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Russia denounced, moreover, that Biden only gave it "a few minutes of warning" before the U.S. attack on Syria.
The attack ordered by U.S. President Joe Biden against Syria received condemnation from Damascus and Moscow, capitals that separately described the aerial bombardment as "cowardly" and "condemnable in strong terms," respectively.
The Syrian Foreign Ministry condemned in a note the U.S. bombing in the southeast of the Arab country and described it as "cowardly," while noting that Damascus "condemns in strong terms the cowardly U.S. aggression against some districts in the province of Deir Ezzor, near the border with Iraq."
The Syrian condemnation joins that of Russia where the spokeswoman of the Russian Foreign Ministry, Maria Zakharova said that "We strongly condemn such actions" while calling for "absolute respect for the sovereignty and territorial integrity of Syria." In this regard, she added that "we confirm our opposition to any attempt to turn the Syrian territory into a field for settling geopolitical scores," the Russian diplomat added.
Likewise, the Kremlin stated that it is monitoring the situation after the U.S. airstrike.
Russian Foreign Minister Sergei Lavrov, for his part, said Moscow received a four-to-five minute warning from the Biden administration's first military action when it attacked suspected Iranian-backed militias in eastern Syria early Friday morning and that the warning came too late to alleviate the situation.
Biden has been in power for a month and his government has: -bombed Syria -expanded NATO occupation of Iraq -backed brutal dictator in Haiti -tried to steal Ecuador's election from a socialist -dubbed Russia an "existential threat" -opposed $15 minimum wage -rejected $2000 checks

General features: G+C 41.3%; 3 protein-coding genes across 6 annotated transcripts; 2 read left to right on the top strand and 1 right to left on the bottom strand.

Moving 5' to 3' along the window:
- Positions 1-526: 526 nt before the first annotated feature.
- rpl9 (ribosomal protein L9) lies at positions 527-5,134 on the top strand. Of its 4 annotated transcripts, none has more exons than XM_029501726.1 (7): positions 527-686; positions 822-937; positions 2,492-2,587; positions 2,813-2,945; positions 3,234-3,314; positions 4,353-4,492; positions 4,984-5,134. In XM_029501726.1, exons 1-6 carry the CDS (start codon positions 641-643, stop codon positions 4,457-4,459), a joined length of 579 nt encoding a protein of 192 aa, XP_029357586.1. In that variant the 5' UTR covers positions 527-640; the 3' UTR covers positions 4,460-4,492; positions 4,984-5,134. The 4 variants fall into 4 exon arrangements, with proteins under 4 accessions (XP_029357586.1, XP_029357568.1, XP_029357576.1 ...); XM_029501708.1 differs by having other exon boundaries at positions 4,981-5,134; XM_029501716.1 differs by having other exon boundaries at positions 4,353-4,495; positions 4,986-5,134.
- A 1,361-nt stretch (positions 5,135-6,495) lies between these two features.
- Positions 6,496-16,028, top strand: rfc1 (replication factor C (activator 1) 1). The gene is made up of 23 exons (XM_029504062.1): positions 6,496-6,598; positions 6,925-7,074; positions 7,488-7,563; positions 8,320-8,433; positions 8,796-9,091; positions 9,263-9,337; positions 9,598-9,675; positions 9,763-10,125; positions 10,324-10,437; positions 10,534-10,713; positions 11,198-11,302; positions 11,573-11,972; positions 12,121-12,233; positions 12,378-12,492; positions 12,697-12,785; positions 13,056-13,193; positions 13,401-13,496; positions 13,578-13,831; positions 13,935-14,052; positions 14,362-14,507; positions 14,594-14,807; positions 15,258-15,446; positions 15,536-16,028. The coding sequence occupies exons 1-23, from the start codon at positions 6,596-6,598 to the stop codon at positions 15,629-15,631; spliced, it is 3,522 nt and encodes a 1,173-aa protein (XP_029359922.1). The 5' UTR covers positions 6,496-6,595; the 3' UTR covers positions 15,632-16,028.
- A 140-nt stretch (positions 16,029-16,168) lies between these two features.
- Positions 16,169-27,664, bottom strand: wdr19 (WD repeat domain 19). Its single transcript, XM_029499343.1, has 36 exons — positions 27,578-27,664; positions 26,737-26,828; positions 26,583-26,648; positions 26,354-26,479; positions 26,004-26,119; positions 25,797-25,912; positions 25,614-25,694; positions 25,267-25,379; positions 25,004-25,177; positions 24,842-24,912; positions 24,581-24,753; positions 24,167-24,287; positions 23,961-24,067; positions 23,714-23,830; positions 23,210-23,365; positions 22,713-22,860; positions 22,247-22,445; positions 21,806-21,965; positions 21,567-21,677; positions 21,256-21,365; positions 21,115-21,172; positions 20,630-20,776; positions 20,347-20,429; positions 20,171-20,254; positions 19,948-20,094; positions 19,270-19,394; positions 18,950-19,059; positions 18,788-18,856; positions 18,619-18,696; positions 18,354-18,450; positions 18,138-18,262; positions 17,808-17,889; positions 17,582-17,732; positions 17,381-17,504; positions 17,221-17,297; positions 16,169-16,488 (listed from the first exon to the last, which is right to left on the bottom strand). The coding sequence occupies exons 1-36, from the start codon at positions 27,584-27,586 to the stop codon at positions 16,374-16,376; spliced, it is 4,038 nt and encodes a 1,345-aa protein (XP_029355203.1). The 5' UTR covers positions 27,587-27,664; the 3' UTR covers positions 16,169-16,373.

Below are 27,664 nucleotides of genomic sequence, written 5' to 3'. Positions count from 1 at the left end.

Russia emerged as a key player in Syria when President Vladimir Putin deployed forces in 2015 at the behest of President Bashar al-Assad and Moscow claims to be the only legal foreign actor in Syria as Assad sought Russian help to tackle terrorism in the country's civil war.
From Moscow, Leonid Slutsky, chairman of the Russian State Duma foreign affairs committee, said the attack showed that Washington was not interested in peace in Syria. "It is obvious that the priorities of the new U.S. administration do not include peace on Syrian territory and the war on terrorism," Slutsky said.
Pentagon spokesman John Kirby said the strike hit facilities used by Iran-linked Iraqi militias, including Kataib Hezbollah and Kataib Sayyid al-Shuhada, at a strategic border crossing station in eastern Syria. The strike was "authorized in response to recent attacks against U.S. and coalition personnel in Iraq, and ongoing threats," Kirby said.
The last U.S. strike against the Syrian border region was in late 2019 when the Pentagon struck two Kataib Hezbollah locations. While the U.S. has not attacked the area since then, Israel regularly strikes sites near the Syrian-Iraqi border.